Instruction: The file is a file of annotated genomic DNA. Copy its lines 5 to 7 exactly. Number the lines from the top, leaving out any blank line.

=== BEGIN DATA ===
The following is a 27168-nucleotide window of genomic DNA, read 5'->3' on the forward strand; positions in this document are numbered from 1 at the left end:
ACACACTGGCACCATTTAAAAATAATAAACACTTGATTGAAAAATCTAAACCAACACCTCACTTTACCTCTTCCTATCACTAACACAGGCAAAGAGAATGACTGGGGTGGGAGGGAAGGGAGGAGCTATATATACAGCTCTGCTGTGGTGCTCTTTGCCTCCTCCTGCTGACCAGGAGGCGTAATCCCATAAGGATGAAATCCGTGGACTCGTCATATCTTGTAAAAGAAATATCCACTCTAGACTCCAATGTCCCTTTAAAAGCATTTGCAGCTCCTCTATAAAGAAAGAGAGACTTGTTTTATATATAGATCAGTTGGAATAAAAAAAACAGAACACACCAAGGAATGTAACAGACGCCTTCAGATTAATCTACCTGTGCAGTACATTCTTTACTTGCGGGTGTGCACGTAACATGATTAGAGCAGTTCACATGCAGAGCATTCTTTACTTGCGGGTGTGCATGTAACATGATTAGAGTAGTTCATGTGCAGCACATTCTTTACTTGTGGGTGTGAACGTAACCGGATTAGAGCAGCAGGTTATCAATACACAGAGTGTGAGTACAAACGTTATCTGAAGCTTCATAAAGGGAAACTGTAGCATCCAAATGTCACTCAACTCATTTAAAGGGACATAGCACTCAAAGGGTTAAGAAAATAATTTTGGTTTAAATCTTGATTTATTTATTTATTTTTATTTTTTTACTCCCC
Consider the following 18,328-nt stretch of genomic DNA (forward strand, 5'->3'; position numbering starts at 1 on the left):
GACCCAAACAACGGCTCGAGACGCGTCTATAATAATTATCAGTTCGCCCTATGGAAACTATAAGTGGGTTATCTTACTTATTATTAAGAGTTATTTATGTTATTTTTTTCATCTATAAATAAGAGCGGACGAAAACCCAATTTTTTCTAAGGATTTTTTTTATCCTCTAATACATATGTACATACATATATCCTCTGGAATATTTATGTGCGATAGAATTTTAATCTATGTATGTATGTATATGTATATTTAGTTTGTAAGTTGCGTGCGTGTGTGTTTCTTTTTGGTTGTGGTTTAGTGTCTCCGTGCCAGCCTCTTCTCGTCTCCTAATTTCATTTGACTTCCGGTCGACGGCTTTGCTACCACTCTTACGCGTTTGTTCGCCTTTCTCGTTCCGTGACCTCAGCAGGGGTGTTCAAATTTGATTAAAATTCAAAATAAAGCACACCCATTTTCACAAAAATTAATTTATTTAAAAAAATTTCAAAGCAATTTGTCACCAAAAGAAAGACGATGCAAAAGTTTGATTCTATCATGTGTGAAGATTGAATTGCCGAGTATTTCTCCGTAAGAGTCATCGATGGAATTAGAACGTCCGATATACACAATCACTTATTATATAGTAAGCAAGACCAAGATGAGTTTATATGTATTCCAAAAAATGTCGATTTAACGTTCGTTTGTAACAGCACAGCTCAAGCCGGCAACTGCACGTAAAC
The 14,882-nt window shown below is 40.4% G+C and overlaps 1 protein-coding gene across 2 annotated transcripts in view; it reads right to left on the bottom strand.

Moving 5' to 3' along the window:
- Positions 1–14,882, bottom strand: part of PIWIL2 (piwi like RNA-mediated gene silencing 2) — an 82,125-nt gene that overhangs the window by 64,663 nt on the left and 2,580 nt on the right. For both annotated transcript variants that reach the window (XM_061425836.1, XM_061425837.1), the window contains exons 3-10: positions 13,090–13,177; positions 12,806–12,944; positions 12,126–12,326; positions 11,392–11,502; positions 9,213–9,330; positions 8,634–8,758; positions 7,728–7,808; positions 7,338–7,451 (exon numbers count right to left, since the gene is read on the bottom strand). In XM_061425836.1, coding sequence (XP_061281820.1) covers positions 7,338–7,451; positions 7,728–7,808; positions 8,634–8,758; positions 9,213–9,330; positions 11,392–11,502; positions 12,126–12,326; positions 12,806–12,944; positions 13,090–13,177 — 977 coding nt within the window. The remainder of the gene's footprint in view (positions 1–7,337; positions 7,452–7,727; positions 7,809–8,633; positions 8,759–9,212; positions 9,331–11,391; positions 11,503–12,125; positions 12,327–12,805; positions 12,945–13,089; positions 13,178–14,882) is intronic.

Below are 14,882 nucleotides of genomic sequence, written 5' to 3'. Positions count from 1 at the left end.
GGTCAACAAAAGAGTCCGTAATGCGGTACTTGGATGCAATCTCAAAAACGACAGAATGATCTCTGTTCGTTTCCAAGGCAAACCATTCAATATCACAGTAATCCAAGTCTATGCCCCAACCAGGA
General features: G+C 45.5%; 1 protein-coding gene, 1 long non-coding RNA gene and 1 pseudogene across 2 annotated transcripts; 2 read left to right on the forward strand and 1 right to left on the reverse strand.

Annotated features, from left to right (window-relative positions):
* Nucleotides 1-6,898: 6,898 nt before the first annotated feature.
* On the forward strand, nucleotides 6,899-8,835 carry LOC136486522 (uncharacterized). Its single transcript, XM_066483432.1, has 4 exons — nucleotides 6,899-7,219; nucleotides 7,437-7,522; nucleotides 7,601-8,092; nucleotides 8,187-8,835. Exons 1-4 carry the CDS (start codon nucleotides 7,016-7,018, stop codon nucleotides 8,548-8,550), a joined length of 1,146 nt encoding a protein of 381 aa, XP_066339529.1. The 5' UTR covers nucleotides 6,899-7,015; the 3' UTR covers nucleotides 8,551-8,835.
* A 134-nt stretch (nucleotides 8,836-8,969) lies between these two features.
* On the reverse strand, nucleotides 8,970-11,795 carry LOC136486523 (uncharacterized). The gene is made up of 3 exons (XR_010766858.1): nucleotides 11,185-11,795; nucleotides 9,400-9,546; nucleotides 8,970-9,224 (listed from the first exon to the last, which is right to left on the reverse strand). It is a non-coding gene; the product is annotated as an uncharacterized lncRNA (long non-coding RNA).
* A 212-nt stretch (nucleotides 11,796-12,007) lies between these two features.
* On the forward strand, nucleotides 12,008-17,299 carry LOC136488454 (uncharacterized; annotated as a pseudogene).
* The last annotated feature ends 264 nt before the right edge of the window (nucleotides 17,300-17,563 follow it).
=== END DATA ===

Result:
The 14,882-nt window shown below is 40.4% G+C and overlaps 1 protein-coding gene across 2 annotated transcripts in view; it reads right to left on the bottom strand.

Moving 5' to 3' along the window:
- Positions 1–14,882, bottom strand: part of PIWIL2 (piwi like RNA-mediated gene silencing 2) — an 82,125-nt gene that overhangs the window by 64,663 nt on the left and 2,580 nt on the right. For both annotated transcript variants that reach the window (XM_061425836.1, XM_061425837.1), the window contains exons 3-10: positions 13,090–13,177; positions 12,806–12,944; positions 12,126–12,326; positions 11,392–11,502; positions 9,213–9,330; positions 8,634–8,758; positions 7,728–7,808; positions 7,338–7,451 (exon numbers count right to left, since the gene is read on the bottom strand). In XM_061425836.1, coding sequence (XP_061281820.1) covers positions 7,338–7,451; positions 7,728–7,808; positions 8,634–8,758; positions 9,213–9,330; positions 11,392–11,502; positions 12,126–12,326; positions 12,806–12,944; positions 13,090–13,177 — 977 coding nt within the window. The remainder of the gene's footprint in view (positions 1–7,337; positions 7,452–7,727; positions 7,809–8,633; positions 8,759–9,212; positions 9,331–11,391; positions 11,503–12,125; positions 12,327–12,805; positions 12,945–13,089; positions 13,178–14,882) is intronic.